Research Article: Is There Any Overtrading in Stock Markets? The Moderating Role of Big Five Personality Traits and Gender in a Unilateral Trend Stock Market

Date Published: January 27, 2014

Publisher: Public Library of Science

Author(s): Jian Zhang, Haocheng Wang, Limin Wang, Shuyi Liu, Rodrigo Huerta-Quintanilla.


Overtrading is a common anomaly among stock investors. This study examines the relationship between overtrading and investment returns and the impact of the Big Five traits and gender on overtrading in a unilateral trend stock market using a simulated stock investment system. The data were derived from a sample of undergraduates from six universities who performed in a simulated stock investment situation and had their personality traits measured by the Big Five Personality Questionnaire. The results indicate that: (1) Overtrading was significant in rising stock markets, but not significant in falling markets. (2) The degree of female investors who overtraded was significant in rising markets. (3) The degree of overtrading investors who were high in extroversion or agreeableness was significant in rising markets. The implications of these results for more effective investment strategies are discussed.

Partial Text

Overtrading is a common anomaly among stock investors, as observed in behavioral science research. As early as 1968, Jensen found that the returns of the most actively traded mutual funds were lower than the market rate of return [1]. Barber et al. [2] conducted empirical studies examining individual investor trading results in systematic and economically large losses using a complete trading history of all investors in Taiwan. Most researchers seem to support the existence of overtrading. However, other studies, such as that led by Hiemstra and Jones [3], determined a significantly positive relationship between trading volume and returns, which indicate that investors did not overtrade because the more they traded, the more they earned.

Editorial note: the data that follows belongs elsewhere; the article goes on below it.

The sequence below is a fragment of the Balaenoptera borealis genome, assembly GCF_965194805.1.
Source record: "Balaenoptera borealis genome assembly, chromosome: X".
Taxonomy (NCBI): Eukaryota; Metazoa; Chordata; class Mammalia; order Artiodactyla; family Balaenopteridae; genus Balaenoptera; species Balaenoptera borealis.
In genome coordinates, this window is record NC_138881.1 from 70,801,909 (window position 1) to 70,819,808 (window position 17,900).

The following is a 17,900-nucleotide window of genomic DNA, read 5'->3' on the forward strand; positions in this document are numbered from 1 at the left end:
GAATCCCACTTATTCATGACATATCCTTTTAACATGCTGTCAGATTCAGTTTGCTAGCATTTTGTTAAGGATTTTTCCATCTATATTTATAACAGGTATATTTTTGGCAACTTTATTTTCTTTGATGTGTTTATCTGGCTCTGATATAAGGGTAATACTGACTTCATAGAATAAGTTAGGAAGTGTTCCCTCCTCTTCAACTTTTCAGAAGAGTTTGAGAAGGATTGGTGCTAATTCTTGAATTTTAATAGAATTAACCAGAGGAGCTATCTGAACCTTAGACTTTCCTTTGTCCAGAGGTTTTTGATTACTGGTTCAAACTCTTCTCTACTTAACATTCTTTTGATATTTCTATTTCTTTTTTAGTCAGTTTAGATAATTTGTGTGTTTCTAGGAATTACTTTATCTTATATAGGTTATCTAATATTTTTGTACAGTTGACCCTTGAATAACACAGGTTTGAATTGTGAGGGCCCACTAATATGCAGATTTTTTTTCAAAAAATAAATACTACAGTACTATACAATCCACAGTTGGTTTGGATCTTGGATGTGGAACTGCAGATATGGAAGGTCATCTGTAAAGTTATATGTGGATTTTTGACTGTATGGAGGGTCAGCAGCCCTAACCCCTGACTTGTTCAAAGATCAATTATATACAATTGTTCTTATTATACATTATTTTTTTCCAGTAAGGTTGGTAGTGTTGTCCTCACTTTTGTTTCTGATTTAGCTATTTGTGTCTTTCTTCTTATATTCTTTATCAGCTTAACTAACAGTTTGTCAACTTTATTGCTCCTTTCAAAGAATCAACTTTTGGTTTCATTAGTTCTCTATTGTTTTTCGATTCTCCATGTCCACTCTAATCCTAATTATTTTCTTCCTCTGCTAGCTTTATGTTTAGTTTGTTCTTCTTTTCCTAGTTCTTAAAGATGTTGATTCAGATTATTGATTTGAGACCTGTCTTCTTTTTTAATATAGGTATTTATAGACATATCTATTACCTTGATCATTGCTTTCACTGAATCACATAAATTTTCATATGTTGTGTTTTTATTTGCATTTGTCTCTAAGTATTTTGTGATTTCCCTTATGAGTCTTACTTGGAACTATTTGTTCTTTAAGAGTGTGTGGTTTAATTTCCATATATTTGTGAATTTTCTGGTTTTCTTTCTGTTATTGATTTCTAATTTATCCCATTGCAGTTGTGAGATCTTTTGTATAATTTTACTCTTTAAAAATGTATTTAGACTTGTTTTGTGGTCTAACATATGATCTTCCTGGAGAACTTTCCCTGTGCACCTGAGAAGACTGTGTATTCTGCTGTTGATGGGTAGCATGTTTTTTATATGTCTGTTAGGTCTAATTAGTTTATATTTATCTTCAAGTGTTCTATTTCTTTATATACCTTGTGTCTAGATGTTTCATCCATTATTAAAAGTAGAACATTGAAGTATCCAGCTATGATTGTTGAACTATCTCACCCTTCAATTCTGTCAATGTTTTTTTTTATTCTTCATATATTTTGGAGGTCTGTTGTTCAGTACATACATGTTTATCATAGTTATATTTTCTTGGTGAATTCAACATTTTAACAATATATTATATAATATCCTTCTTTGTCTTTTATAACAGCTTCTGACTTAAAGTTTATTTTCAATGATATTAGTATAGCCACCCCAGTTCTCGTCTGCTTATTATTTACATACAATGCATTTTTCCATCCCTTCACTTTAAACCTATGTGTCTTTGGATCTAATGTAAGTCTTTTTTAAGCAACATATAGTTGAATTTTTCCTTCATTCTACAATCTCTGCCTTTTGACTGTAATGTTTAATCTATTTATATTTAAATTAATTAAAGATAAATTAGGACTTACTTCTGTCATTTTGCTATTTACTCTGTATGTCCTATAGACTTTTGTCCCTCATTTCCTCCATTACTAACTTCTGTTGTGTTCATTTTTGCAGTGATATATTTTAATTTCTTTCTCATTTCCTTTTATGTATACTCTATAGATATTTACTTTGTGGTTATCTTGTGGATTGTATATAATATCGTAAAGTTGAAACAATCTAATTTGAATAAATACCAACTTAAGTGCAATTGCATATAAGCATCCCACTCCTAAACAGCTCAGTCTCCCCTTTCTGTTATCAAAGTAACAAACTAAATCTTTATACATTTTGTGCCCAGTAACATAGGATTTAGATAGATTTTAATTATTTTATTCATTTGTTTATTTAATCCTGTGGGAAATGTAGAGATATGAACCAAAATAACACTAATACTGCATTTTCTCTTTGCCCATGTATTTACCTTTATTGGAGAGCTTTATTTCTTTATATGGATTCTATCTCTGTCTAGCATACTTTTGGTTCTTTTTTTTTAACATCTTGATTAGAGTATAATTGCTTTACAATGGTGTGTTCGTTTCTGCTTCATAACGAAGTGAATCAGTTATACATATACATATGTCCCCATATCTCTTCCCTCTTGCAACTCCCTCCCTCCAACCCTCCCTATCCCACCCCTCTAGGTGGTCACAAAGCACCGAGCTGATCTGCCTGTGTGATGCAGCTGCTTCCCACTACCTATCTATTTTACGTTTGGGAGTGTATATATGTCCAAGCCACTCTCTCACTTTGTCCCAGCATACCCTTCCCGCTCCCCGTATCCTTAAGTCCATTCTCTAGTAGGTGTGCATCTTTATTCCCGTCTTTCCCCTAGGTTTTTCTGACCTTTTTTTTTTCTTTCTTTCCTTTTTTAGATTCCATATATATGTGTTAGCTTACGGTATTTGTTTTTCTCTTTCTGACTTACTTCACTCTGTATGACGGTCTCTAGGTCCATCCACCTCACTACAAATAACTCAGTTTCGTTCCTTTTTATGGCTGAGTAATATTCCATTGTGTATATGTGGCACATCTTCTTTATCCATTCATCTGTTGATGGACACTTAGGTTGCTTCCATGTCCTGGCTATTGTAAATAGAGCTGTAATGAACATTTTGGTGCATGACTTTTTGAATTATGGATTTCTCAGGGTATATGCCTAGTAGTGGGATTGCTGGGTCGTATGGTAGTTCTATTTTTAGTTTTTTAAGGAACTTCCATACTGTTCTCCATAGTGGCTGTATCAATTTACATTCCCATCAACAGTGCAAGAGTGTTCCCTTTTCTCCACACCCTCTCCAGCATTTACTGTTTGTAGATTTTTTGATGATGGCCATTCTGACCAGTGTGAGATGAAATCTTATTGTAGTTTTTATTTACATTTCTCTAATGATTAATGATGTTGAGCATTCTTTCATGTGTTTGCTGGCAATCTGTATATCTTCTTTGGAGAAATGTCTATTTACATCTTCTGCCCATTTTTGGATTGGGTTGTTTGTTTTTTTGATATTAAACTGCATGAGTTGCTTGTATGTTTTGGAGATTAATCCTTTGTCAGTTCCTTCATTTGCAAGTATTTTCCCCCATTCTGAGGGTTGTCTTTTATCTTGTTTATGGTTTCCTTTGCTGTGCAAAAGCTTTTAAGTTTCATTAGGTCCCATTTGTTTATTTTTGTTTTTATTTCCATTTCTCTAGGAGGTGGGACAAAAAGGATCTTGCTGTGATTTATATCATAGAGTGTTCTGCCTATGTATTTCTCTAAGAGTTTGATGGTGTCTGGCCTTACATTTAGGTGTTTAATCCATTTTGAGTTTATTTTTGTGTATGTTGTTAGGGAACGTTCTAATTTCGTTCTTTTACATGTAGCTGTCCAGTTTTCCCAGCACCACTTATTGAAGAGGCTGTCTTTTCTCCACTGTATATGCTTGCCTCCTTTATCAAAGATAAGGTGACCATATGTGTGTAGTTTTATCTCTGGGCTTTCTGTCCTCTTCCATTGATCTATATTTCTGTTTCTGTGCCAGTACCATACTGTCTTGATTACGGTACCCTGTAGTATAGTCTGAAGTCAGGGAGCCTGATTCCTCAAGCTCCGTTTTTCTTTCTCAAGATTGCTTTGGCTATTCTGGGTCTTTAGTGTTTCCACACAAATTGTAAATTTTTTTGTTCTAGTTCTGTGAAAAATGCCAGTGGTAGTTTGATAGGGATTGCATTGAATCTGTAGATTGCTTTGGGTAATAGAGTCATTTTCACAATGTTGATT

The trading volumes of stock investors are always high, especially in the Chinese stock market. Because of these high trading volumes, many researchers assume that there is overtrading in the stock market. In this paper, we collected data from a simulated stock trading system and performed a statistical analysis on these data, finding that in unilaterally price-rising situations, there is a negative relationship between returns and trading volume. In other words, there was overtrading in the stock market. However, in unilaterally price-falling situations, there was no significant relationship between stock returns and trading volume, and overtrading did not occur. This result is consistent with Hypothesis 1, which stated that the investment situation would influence investing behavior, thus supporting the “disposition effect” and the “prospect theory” proposed by Shefrin and Statman [9] and Kahneman and Tversky [11], respectively. The disposition effect refers to investors who tend to sell a large amount of stock in unilaterally price-rising situations due to risk aversion, therefore trading too much, while in unilaterally price-falling situations, investors tend to hold stocks due to embracing risk, and do not trade as often.

Through analysis of the data collected in the simulated stock trading system, we observed that there is a significantly negative relationship between returns and trading volume in unilaterally price-rising situations, while there is no such relationship in unilaterally price-falling situations, which indicates overtrading in the former situation. The trading volume of male investors was significantly larger than that of female investors; however, males did not overtrade in unilaterally price-rising situations, while female investors did. Finally, there was no significant relationship between trading volume and the Big Five personality dimensions, but the returns of high-E investors and high-A investors were adversely affected by their trading volumes, which indicates overtrading by investors with high scores in extroversion and agreeableness.